Col. Lake was united in marriage with Miss Sarah E. Meyer June 2, 1861, so that his death came five days after the fifty third anniversary of their marriage. Their union was blessed with three children. One, Jarvis M. died in 1870 when a boy. The surviving children are Rush C., of Kansas City, and Miss Harriet I. Lake, of this city, well known and prominent in women's club circles. They, with the devoted wife and mother, are left to mourn the passing of an always kind and loving husband and father. Col. Lake is also survived by one sister. Mrs. Lucretia Hunt of Hunt's Corner, N. Y. and a half-sister, Mrs. Augusta Johnson, of Buffalo, N. Y.
This obituary continued on with a long statement by M. W. Harmon, his law partner. I did not type it, but is in the PDf file mentioned above.
Sarah E. (Meyer) Lake (born Jan. 2, 1842), died May 16, 1919 and is buried in Oakwood Cemetery, Buchanan County, Iowa.
Children of Jed Lake and Sarah Meyer
Howard, George Washington He was born August 2, 1825 in Foxcroft, Piscataquis County, Maine. He was the son of Asaph Howard (Mar. 5, 1797 - Oct. 24, 1832) and Vesta French.
1856 George W Howard was elected treasure and recorder.
The first lawyer in Chickasaw county was G. W. Howard, who subsequently became state senator, filling the vacancy caused by the resignation of Hon. J. H. Powers to enter the military service during the war of the rebellion. Howard was afterward appointed major of the 27th Iowa infantry, and served through the rebellion. He now resides at Waterloo, Iowa.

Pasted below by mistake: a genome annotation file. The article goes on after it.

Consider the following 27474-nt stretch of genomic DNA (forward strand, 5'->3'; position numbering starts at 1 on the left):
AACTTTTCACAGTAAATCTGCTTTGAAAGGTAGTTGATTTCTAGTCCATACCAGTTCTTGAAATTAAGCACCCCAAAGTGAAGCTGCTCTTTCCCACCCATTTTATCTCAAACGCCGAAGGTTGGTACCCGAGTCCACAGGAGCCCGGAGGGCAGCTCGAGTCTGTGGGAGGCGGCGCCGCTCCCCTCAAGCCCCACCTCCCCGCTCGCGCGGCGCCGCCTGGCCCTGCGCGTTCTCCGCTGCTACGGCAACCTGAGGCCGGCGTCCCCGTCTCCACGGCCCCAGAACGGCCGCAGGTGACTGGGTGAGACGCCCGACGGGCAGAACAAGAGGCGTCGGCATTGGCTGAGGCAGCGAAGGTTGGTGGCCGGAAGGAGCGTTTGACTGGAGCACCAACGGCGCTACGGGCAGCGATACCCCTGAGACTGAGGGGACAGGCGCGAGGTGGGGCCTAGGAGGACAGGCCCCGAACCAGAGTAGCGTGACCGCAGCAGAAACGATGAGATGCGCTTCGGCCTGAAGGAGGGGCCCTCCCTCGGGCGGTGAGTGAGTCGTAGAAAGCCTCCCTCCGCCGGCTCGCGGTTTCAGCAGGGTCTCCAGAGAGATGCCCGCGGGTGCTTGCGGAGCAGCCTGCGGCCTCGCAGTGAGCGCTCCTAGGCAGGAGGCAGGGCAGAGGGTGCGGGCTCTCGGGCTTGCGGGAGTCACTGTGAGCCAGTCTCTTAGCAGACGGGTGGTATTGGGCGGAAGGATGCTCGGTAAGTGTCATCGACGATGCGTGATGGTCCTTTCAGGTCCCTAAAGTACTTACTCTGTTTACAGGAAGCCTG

CHICKASAW IN FOURTH CONGRESSIONAL DISTRICT
1860 In the election of 1860 the candidates were J. H. Powers and Moses Conger. Powers was elected and took his seat in the extra session of the Legislature, called by the governor on account of the Civil war. After the adjournment of this session Senator Powers enlisted in the army, and he rendered valiant service for his county as captain of the Ninth Iowa Infantry.
1862 At the regular session of the Legislature, in 1862, Senator Powers' seat was declared vacant, and a special election was called for the 25th of February, 1862, to fill the vacancy. G. W. Howard and A. G. Case were the opposing candidates. Howard was elected and served the unexpired term.
FEBRUARY 25, 1862.
This was a special election for state senator, 40th senatorial district. But 294 votes were cast, of which G. W. Howard received 223, A. G. Case thirty-eight, scattering thirty-three.
The contesting board consisted of W. E. Andrews, prosecuting attorney and ex-officio county judge, and a resident of Bradford; George W. Howard, selected on the part of the incumbents in office, at that time treasurer and recorder, and a resident of Bradford;